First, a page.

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As a former school therapist, I often tell folks that this time of year, for special education teachers and school-based therapists, is like tax season for accountants! Instead of working diligently with clients on income tax returns, our days are full of meetings, planning with team members and families and writing reports for the annual IEP (Individualized Education Program) review. 

The IEP review process used to occur in the spring as a transition plan for the student’s next school year. This has morphed somewhat now so that meetings are held throughout the year - not just between March and May. During my time in the schools, I have had the opportunity to work with some very interdisciplinary teachers, therapists and supportive families, and we approached the IEP process as a collaborative team. 

Because I travel around the country a good bit, I have come across school districts and staff that are not quite as cohesive. They tend to write separate goals and objectives for each discipline (separate PT and/or OT objectives and measurements) and/or use a computer generated IEP software program that churns out more generic goals and objectives based on the skill or competency area. Over reliance on either of these types of approaches may not be in the best interest of the student. One of my favorite references is Collaborating for Student Success, edited by Barbara Hanft. Although written for OTs many of the key principles for teaming and inclusion-based services are applicable to the entire special education team. Are you a teacher, parent or therapist? What do you do to keep the individual student in the IEP process?

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Tags: , , , IEPs, Advocacy/Teamwork", IEPs", Writing, Writing IEPs,

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Comment by Kara Conrad on March 7, 2012 at 5:53pm
I like that idea, Sue! Thanks!
Comment by Cecilia Cruse on March 7, 2012 at 3:19pm

Fabulous idea! That definitely would help as a reminder of the "I" in IEP!  Thanks for sharing!

Comment by Sue Schuelke on March 7, 2012 at 1:25pm
A workshop I attended on IEP team meetings suggested that, if the student isn't present, to have a picture of the student on the table so that everyone there remembers this is an actual child we're talking about
Comment by baozulin on March 2, 2012 at 7:58pm

I like this article!

Comment by Annette Broddie on February 20, 2012 at 4:57pm

Goals can be too general: where the teacher writes the fine motor goals to "fit"  what they are doing in the classroom to more specific goals that address the child's needs (OT does this well). The more specific the goal to the child the more directed the treatment is to meet that goal. It keeps kids from just floating along in their IEP which can be frustrating to the therapist as well as parents.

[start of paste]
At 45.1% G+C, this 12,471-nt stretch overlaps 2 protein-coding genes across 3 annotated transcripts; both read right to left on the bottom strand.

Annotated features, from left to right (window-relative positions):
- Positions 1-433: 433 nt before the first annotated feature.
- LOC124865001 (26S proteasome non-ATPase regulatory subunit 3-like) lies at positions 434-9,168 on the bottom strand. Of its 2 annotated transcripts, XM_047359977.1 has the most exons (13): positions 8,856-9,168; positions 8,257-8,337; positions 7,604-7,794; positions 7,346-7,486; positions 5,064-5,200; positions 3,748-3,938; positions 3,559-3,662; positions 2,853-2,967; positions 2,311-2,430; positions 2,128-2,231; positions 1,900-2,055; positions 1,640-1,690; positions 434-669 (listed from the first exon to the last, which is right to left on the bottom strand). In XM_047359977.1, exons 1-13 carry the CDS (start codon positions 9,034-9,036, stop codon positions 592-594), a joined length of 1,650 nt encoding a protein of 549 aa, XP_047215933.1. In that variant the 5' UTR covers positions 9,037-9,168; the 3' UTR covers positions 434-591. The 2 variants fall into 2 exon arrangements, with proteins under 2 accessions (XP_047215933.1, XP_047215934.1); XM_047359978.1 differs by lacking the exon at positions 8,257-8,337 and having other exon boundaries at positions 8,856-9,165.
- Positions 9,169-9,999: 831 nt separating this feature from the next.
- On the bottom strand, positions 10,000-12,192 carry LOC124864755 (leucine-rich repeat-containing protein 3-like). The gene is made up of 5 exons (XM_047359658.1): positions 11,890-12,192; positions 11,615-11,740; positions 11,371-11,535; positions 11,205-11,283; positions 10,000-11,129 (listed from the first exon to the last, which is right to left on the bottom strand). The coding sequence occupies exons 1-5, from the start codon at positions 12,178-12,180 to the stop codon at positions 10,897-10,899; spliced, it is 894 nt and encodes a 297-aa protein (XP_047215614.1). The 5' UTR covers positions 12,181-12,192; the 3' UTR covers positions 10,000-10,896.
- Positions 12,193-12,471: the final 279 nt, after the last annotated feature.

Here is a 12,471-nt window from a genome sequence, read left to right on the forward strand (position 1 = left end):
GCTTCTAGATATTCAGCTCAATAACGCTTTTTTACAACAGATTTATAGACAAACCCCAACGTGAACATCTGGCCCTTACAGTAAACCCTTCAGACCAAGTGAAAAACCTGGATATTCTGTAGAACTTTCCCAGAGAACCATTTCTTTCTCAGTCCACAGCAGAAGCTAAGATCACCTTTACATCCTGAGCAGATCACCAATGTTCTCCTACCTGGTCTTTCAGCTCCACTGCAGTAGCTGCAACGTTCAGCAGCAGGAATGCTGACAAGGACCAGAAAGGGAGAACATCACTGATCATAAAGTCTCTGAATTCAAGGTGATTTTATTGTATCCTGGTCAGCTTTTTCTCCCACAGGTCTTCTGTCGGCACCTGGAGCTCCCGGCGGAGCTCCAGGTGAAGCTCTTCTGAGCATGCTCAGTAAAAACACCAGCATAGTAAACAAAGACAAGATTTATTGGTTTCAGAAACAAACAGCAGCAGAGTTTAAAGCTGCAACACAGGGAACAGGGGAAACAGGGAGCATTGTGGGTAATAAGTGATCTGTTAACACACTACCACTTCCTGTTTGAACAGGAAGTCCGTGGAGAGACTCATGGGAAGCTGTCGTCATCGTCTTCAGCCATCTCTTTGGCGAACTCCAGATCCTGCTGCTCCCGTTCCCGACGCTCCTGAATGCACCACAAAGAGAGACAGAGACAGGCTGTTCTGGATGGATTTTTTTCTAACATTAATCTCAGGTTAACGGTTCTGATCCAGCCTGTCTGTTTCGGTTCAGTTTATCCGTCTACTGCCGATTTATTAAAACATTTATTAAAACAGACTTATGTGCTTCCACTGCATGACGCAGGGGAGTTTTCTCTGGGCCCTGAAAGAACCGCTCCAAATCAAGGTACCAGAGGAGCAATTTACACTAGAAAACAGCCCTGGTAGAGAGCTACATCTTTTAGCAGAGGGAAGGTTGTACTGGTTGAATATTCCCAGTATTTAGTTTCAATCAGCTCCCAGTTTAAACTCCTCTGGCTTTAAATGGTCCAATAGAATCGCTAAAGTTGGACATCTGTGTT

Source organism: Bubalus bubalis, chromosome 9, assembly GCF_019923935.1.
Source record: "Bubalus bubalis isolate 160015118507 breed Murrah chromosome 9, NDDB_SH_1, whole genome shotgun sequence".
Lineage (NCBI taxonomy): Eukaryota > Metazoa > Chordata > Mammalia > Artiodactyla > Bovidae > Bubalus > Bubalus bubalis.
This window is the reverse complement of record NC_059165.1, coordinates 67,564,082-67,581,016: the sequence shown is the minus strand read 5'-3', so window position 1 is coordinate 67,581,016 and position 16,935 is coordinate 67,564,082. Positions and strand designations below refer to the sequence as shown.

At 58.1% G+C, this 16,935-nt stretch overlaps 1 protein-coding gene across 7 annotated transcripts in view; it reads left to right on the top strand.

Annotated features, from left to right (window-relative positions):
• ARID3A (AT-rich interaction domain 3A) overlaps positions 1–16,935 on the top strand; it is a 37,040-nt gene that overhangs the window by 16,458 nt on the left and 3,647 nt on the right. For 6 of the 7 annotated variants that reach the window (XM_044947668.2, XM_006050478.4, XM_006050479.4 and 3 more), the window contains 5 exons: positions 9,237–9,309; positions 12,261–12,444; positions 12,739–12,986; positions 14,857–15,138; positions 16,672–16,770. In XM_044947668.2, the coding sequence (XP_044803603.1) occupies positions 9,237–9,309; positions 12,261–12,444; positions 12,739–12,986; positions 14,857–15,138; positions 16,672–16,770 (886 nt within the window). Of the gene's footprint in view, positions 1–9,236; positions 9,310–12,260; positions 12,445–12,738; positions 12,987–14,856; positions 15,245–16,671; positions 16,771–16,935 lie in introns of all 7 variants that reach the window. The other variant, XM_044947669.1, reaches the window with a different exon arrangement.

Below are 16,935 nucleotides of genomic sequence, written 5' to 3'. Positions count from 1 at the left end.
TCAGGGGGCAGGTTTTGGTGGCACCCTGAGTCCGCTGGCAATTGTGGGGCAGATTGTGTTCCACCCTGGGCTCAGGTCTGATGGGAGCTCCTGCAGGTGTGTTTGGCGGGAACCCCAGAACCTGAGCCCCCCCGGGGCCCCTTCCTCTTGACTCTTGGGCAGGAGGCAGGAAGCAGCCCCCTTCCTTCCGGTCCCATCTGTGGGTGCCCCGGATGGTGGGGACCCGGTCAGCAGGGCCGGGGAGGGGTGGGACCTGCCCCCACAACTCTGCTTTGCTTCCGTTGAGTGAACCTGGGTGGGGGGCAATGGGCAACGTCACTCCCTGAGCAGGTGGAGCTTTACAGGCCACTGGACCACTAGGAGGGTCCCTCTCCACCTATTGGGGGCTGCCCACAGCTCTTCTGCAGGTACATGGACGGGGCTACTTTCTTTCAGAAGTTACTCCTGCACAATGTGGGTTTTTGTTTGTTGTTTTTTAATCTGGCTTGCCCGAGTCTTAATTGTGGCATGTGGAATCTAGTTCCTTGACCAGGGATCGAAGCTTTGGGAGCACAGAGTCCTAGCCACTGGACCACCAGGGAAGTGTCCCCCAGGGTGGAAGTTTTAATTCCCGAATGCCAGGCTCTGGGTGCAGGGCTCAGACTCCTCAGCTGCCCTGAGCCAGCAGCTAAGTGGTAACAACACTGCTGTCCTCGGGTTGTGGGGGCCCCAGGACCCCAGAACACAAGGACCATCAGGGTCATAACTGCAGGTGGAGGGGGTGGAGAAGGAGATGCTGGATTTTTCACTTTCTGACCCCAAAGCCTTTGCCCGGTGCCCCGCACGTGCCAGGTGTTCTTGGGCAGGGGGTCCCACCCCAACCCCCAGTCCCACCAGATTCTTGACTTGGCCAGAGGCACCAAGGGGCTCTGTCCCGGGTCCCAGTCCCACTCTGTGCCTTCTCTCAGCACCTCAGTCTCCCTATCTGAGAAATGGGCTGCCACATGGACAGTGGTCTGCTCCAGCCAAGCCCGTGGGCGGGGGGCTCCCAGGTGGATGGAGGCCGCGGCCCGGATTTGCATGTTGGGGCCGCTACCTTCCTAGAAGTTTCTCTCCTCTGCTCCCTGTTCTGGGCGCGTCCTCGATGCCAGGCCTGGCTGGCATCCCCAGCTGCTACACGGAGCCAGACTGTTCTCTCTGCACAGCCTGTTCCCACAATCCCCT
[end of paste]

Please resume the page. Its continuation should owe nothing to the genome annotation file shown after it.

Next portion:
Comment by Cecilia Cruse on February 20, 2012 at 11:00am

Heather: Glad to hear that your son's IEP team is now running as a good team should! I think ipads for all students will someday be a reality as part of UDL (Universal Design for Learning) but for now still too cost prohibitive for many schools.  Are you familiar with the Neo2? Much improved over the original AlphaSmart and still under $200. Thanks for writing in!

Comment by Heather Wampler Bryant on February 19, 2012 at 9:56pm

Right now my son has a Alpha Smart which he has hated for over 3 years.  He tries to hand write but he starts to shake and his writing is that of a 1st grader when he is in 5th.  I have tried getting help to get him a Ipad to no avail, he so needs help writing where he does not hate the product he uses!

Comment by Heather Wampler Bryant on February 19, 2012 at 9:53pm

Until Dec 19th of 2011 the IEP team was fractured into several different groups.  Since changing my sons school the IEP team is now cohesive and runs like a well oiled machine where everyone talks to each other and discusses what is going on with my son.  It has taken a load of stress off my shoulders knowing the IEP team is just that... A TEAM!  Everyone wanting the same for my son and looking for his best interest!

Comment by Teri Roberts on February 19, 2012 at 1:12pm

Our team meets monthly and also plans with parents prior to the meeting, we try to keep the focus on each student!

 

Comment by Kara Conrad on February 19, 2012 at 12:13am
Kelli, it gives an entirely different perspective once you've been on the "other side of the table", doesn't it? I have always considered myself a caring, hard working, put kids first teacher, but still, once I went through the process as a parent, it changed how I viewed the process.

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